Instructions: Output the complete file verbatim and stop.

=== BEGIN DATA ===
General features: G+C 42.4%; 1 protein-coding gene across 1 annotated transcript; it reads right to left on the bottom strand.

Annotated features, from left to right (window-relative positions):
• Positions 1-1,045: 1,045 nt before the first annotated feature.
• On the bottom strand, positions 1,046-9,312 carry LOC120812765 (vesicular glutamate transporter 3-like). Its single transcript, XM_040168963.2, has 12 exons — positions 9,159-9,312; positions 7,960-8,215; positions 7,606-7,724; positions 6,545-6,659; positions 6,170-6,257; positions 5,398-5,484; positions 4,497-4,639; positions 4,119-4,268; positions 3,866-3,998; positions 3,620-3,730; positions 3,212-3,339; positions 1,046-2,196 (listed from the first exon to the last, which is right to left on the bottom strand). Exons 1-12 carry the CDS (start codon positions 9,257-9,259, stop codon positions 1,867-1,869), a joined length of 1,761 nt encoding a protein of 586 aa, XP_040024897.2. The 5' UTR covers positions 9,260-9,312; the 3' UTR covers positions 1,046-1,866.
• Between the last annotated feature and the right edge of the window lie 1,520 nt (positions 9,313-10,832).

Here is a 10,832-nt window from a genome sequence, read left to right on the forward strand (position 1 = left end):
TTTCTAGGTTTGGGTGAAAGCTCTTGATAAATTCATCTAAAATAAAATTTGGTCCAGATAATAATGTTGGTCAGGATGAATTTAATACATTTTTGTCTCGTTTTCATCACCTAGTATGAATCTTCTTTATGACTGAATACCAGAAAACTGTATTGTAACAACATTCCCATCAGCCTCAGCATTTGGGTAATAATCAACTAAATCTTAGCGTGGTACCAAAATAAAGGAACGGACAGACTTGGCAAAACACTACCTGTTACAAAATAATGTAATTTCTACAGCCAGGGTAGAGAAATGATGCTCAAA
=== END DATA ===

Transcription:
General features: G+C 42.4%; 1 protein-coding gene across 1 annotated transcript; it reads right to left on the bottom strand.

Annotated features, from left to right (window-relative positions):
• Positions 1-1,045: 1,045 nt before the first annotated feature.
• On the bottom strand, positions 1,046-9,312 carry LOC120812765 (vesicular glutamate transporter 3-like). Its single transcript, XM_040168963.2, has 12 exons — positions 9,159-9,312; positions 7,960-8,215; positions 7,606-7,724; positions 6,545-6,659; positions 6,170-6,257; positions 5,398-5,484; positions 4,497-4,639; positions 4,119-4,268; positions 3,866-3,998; positions 3,620-3,730; positions 3,212-3,339; positions 1,046-2,196 (listed from the first exon to the last, which is right to left on the bottom strand). Exons 1-12 carry the CDS (start codon positions 9,257-9,259, stop codon positions 1,867-1,869), a joined length of 1,761 nt encoding a protein of 586 aa, XP_040024897.2. The 5' UTR covers positions 9,260-9,312; the 3' UTR covers positions 1,046-1,866.
• Between the last annotated feature and the right edge of the window lie 1,520 nt (positions 9,313-10,832).

Here is a 10,832-nt window from a genome sequence, read left to right on the forward strand (position 1 = left end):
TTTCTAGGTTTGGGTGAAAGCTCTTGATAAATTCATCTAAAATAAAATTTGGTCCAGATAATAATGTTGGTCAGGATGAATTTAATACATTTTTGTCTCGTTTTCATCACCTAGTATGAATCTTCTTTATGACTGAATACCAGAAAACTGTATTGTAACAACATTCCCATCAGCCTCAGCATTTGGGTAATAATCAACTAAATCTTAGCGTGGTACCAAAATAAAGGAACGGACAGACTTGGCAAAACACTACCTGTTACAAAATAATGTAATTTCTACAGCCAGGGTAGAGAAATGATGCTCAAA